The Azov region met the 33rd week with bad weather and falling grain prices. However, both of these factors could not negatively affect the freight market. At the beginning of the week, many vessels were delayed in the Black Sea at discharging and in waiting for the Kerch Strait passage due to unfavorable weather conditions, and some Charterers tried to take advantage of this situation. During the negotiations, they appealed to the fact that a wave of cancellations is expected, in consequence of which tonnage will open in spot looking for cargo, and rates will fall. Amid this, some of them offered USD 14-15 per ton of wheat from Rostov to Samsun. However, the situation developed exactly the opposite. The period of bad weather was not long enough for Buyers to cancel contracts against the background of declining grain prices. The rate of USD 15 from Rostov to Samsun was low; the working level was USD 1-2 higher. In addition, due to the fact that the vessels were delayed, there was observed the lack of spot tonnage.
The arrival of the new crop continues to put pressure on the market; Shippers are interested to make shipments at the earliest possible time, which is why spot vessels are very popular. Amid the falling grain prices, Buyers are trying to revise contracts in every possible way by using any excuse. Companies that purchased in early August, but did not confirmed the deals with Owners and Buyers, have found themselves at a disadvantage. Having misjudged the market movement, they thought that the decline in grain prices would stop, so now they are eager to make shipments as quickly as possible in a bid not to lose money.
For Owners, the trend of working in spot will continue for a long time. This will be of interest to both Owners, who see the market growing due to a large number of requests for different dates, and Buyers, who, amid the falling prices, benefit from making shipments of contract parcels promptly. That being the case, Shippers and Producers will take the fall. Of course, it would be possible to assume that they would try to collude and set any price they want, but this scenario is unlikely. Market insiders understand that talking about new quotas on grain exports is not coming out of the blue. Starting from January, if restrictions will be imposed, Exporters will buy grain at an even lower price, and the domestic market is risky enough to build long-term plans based only on it. For example, we see that Russian processing companies are already trying to lobby for restrictions on the export of sunflower seeds and other oilseeds.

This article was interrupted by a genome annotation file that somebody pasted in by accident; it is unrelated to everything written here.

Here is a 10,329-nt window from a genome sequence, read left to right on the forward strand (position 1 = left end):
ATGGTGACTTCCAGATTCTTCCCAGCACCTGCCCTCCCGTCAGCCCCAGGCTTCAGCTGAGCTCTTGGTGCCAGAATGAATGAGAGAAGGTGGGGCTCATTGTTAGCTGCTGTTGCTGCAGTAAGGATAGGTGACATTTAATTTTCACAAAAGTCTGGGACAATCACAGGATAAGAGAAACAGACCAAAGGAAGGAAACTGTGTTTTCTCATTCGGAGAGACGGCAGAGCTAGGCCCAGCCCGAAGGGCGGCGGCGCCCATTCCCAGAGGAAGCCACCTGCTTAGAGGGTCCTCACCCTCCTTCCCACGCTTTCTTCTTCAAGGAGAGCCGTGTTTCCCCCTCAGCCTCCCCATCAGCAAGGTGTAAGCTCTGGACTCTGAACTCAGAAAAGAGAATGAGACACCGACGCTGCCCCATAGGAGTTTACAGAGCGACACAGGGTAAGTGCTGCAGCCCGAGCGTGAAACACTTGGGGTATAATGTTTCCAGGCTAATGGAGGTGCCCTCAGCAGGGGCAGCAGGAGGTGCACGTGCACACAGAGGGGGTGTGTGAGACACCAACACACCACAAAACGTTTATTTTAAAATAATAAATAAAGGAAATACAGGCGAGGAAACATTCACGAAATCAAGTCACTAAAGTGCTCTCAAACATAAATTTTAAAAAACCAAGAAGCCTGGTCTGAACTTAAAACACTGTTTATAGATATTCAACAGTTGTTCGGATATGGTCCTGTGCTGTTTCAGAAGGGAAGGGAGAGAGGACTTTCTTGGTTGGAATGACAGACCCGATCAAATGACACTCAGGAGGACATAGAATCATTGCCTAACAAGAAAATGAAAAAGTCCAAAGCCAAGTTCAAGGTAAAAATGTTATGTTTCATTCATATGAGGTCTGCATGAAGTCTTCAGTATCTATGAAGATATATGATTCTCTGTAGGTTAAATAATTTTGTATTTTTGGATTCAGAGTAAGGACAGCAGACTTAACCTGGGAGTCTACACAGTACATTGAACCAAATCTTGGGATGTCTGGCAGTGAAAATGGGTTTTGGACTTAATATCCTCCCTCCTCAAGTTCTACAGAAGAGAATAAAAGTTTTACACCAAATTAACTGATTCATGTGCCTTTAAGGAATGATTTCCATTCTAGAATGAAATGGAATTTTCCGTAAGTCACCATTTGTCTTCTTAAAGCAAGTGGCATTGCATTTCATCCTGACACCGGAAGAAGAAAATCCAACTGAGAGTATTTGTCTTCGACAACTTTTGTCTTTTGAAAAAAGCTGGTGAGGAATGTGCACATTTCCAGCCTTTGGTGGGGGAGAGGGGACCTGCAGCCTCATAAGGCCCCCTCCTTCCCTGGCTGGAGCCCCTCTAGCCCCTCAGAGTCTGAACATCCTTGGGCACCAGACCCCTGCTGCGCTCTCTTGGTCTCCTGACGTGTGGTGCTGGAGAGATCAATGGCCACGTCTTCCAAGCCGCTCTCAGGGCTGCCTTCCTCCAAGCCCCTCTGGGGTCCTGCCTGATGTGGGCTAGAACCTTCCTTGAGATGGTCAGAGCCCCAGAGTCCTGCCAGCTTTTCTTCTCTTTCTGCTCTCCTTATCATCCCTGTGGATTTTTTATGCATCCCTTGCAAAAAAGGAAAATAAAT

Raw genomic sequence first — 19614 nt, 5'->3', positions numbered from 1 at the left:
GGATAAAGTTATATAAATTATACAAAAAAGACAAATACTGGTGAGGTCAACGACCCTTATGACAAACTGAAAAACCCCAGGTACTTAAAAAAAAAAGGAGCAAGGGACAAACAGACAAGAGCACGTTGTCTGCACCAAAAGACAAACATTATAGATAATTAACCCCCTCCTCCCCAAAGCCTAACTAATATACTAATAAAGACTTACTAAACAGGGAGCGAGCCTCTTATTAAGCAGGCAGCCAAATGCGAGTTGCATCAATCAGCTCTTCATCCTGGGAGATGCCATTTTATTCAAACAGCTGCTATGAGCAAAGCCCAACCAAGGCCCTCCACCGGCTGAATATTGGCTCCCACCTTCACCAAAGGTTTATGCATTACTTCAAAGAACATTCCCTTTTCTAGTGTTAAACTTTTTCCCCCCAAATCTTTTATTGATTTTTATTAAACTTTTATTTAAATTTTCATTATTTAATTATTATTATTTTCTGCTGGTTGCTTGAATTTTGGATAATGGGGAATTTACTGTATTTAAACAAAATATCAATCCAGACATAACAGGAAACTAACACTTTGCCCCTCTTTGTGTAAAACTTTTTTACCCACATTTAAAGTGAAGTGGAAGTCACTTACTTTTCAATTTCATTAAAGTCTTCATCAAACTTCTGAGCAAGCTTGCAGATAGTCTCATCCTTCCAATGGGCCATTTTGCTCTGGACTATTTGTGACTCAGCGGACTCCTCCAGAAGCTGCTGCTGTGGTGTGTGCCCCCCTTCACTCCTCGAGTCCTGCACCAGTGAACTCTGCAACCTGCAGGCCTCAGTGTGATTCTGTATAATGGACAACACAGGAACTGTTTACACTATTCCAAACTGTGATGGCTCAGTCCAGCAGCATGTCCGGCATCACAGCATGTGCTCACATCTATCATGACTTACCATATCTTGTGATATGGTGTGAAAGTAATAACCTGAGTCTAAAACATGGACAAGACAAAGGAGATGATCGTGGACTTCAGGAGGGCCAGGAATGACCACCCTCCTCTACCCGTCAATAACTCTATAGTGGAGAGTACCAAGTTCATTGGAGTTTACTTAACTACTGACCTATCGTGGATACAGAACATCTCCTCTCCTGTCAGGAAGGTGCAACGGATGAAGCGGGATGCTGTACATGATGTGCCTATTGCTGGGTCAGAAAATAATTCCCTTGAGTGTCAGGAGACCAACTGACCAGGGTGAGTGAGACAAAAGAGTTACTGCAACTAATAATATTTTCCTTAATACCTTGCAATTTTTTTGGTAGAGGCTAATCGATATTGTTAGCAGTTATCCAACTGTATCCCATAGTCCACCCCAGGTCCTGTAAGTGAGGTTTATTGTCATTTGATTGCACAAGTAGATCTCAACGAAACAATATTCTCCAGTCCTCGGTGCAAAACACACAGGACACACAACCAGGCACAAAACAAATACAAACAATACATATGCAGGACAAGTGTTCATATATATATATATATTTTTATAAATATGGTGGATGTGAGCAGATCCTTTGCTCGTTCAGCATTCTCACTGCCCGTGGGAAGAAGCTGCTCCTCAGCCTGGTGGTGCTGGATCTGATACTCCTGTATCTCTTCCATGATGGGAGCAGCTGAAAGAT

On Russian inland waterways, freight rates are growing rapidly, which may be explained by the lack of vessels to fulfill contracts signed earlier. At the same time, the main part of the fleet is switching from the North-West to the South; rates on the basis of the voyage from Samara to St. Petersburg have increased from USD 19 to USD 27 per ton. In the meantime, Producers continue to keep domestic grain prices at the high level, while on the global market the cost of wheat fell from USD 212 to USD 205 per ton amid the increasing forecasts of grain yield in Russia.